The sampled landscape is by default show from a vantage point directly above the field on which the imaginary robots are moving. You may wish to view the landscape from a different angle. To do this, you must check allow rotation from the Robot | Options... dialog box (Ctrl-R toggles this feature on and off). (Note: this will cause any points you have already generated to disappear.) Once new points have been generated, click (and hold down) the right mouse button over the main window. This will change the display to show a wire-frame pyramid to use as a guide in choosing a new viewing angle (Note: initially you will be viewing the pyramid from directly above, so it will only being looking like a pyramid after you rotate it a bit). Still holding down the right mouse button, move the mouse up slowly. This will rotate the pyramid. Once the pyramid is at a viewing angle that is desirable, release the right mouse button to view the landscape at that angle. This feature is initially turned off because viewing things in 3D requires saving the third dimension (one more value to save for every point). Thus, if memory is at a premium, avoid checking the allow rotation box, or limit the number of points you generate.

Command Reference

File Menu

Allows you to open a file containing hill definitions (among other things).
Save, Save As...
Allows you to save the current hill configuration (among other things) to a file to read in at a later time.
Save Landscape...
This command allows you to specify a file name that will be used to save the landscape in a form that can be read into Excel. This makes it possible to create a 3-D chart in Excel depicting the landscape in much more detail than the simple contours used by MCRobot.
Save as Metafile...
This command allows you to save everything you see in the main window at any point in time in the form of a Windows Metafile. TheWindows Metafile format is recognized by a number of programs, including Microsoft Word. I created the figures for Box 4 in the TREE paper mentioned in the introduction using this feature.
Causes program to quit

Edit Menu

Places current trajectory as seen in the programs main window on the Windows clipboard for pasting into other Windows applications (keyboard shortcut is Ctrl-C)

Chains Menu

Note: choosing any item from this menu will result in the program resetting itself (all points will be deleted, but hills that have been defined will remain).
1 chain
The MCMC sampler will consist of only one markov chain.
2 chains
The MCMC sampler will consist of two markov chains (i.e. robots) running in parallel, one "cold" and the other "heated". Only the cold chain is used for purposes of estimating posterior probabilities. The hot chain roams a surface representing a "flattened" version of the posterior density roamed by the cold chain. Because the surface roamed by the hot chain involves shallower valleys between hills, the hot chain can easily move from one hill to another. After each chain takes a step, an attempt is made to swap the states of the two chains. This swap will be successful if the elevation of the "hot" robot is about the same as the elevation of the "cold" robot, even if the two robots are on different hills. You may wish to toggle the display of trajectories (Ctrl-T) when using multiple chains, because these swaps result in a tangled web of lines that is somewhat distracting.
3 chains
The MCMC sampler will consist of three markov chains (i.e. robots), all running in parallel, with one the cold chain and the other two heated to varying degrees. See notes on "2 chains" above.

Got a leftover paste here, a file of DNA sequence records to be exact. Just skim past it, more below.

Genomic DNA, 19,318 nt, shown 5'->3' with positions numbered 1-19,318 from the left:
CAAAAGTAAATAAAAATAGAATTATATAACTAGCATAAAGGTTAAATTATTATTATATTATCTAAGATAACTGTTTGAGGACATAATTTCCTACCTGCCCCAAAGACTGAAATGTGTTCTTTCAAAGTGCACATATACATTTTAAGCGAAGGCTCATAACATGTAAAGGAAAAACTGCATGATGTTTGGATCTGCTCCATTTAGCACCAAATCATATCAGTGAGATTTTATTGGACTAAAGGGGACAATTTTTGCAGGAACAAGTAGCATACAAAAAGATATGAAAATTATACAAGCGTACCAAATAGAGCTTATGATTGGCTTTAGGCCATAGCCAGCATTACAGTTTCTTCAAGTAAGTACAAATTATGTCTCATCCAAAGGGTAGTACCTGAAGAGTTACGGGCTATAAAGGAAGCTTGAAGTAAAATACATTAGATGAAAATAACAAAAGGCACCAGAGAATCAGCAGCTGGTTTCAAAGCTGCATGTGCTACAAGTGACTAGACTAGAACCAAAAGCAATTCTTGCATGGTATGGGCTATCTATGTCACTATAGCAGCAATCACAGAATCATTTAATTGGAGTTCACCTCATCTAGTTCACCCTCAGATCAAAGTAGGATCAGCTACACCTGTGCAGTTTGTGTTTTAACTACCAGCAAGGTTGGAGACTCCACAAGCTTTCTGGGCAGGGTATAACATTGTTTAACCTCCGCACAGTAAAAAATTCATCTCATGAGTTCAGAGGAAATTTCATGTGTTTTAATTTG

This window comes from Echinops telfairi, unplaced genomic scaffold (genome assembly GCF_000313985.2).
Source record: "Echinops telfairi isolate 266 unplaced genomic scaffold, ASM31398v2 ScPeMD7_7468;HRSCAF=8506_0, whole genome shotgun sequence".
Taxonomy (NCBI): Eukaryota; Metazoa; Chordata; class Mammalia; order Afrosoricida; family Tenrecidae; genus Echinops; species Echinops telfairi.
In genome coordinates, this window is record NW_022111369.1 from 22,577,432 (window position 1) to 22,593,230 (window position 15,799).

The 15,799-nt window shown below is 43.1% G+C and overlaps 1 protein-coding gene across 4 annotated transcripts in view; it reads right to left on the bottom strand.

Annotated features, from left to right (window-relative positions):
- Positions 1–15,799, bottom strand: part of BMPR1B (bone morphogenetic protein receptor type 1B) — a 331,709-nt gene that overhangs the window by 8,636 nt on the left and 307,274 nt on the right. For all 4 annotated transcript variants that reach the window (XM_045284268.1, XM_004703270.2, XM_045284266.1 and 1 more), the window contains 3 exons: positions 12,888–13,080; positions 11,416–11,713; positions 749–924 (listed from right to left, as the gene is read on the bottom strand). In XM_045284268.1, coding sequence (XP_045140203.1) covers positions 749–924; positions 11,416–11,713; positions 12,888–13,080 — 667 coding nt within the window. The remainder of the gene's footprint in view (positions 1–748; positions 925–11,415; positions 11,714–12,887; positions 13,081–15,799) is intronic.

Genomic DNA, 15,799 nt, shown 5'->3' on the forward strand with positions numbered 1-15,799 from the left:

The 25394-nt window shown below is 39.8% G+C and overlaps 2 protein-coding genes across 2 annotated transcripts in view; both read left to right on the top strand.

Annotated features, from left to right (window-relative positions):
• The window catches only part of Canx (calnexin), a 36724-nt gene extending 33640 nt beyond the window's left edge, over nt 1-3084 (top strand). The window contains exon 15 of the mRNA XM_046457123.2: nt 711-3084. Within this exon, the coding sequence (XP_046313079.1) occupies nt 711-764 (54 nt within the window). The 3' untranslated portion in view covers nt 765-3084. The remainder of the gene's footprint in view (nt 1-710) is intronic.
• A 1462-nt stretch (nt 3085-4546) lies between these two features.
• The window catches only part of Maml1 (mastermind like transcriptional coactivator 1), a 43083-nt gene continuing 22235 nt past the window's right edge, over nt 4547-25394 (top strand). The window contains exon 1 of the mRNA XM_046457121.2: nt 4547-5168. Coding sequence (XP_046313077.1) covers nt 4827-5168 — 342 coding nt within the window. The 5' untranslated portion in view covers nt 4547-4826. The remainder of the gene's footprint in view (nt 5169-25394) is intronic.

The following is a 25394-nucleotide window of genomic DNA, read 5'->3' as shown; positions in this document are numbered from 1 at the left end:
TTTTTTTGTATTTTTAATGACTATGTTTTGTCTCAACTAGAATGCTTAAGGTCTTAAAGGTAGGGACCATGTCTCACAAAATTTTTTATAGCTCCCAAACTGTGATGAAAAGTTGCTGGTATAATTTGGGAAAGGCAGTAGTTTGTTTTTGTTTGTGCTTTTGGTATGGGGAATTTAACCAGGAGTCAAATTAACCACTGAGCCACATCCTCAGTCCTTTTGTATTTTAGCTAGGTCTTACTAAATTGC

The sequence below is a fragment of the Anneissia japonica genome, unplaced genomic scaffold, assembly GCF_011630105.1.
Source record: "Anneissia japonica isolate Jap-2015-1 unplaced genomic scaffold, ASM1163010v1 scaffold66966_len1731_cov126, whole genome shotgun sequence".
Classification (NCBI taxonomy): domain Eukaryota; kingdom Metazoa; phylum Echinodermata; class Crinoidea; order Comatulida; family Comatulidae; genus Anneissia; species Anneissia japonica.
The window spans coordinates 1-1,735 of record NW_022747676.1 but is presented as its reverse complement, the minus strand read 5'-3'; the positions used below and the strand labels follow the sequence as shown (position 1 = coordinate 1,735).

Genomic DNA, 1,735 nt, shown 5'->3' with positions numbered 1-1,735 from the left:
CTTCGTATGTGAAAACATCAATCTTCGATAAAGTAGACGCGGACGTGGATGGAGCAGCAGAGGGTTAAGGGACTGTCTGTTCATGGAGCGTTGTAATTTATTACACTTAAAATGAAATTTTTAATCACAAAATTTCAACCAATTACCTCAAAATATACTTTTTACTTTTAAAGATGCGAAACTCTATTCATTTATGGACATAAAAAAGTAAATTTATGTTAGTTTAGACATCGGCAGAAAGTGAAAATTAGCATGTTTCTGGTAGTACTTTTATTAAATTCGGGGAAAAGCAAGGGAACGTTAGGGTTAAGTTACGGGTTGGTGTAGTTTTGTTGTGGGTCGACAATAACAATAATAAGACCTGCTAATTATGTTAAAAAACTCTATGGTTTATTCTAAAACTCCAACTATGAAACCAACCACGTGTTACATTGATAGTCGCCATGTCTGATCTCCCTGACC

4 chains
The MCMC sampler will consist of four markov chains (i.e. robots), all running in parallel, with one the cold chain and the other three heated to varying degrees. See notes on "2 chains" above

Show Menu

Chain 1
Only shows points and trajectories for chain 1. Available regardless of the number of chains being run (keyboard shortcut is F1).
Chain 2
Only shows points and trajectories for chain 2. Available if more than one chain is being run (keyboard shortcut is F2)
Chain 3
Only shows points and trajectories for chain 3. Available if more than two chains are being run (keyboard shortcut is F3)
Chain 4
Only shows points and trajectories for chain 4. Only available if four chains are being run (keyboard shortcut is F4)
All Chains
Shows points and trajectories for all chains being run. The hottest chains are displayed first, the cold chain last because this nicely shows how the hotter chains are more dispersed in their wanderings than the colder chains (keyboard shortcut is F5).
Pops up a message box with details about the number of points sampled (cold chain only) and the number of points falling inside the inner and outer contour lines. This gives you some idea of how well the MCMC sampler is doing at estimating posterior probabilities. The proportion of points falling in all the inner circles combined should be about 0.50 and the proportion of points inside all the outer circles combined should be about 0.95.

Robot Menu

Invokes a dialog box allowing user to change parameters relating to the robot's random walk (keyboard shortcut is Ctrl-O)
Start walking
Deletes all currently-stored points and starts a new trajectory (keyboard shortcut is Ctrl-F)
Continue walking
Continues previously-started trajectory where robot left off (keyboard shortcut is Ctrl-N)
Toggle trajectory display
Toggles whether or not connecting lines showing robot's trajectory are shown (keyboard shortcut is Ctrl-T)
Allow Rotation
Toggles whether or not coordinates for third dimension are saved, allowing rotation to new viewing angles by dragging the right mouse button (keyboard shortcut is Ctrl-R)
Increment dot size
Makes dots representing position of robot larger (keyboard shortcut is Ctrl-L)
Decrement dot size
Makes dots representing position of robot smaller (keyboard shortcut is Ctrl-S)
Repaints the screen
Deletes all points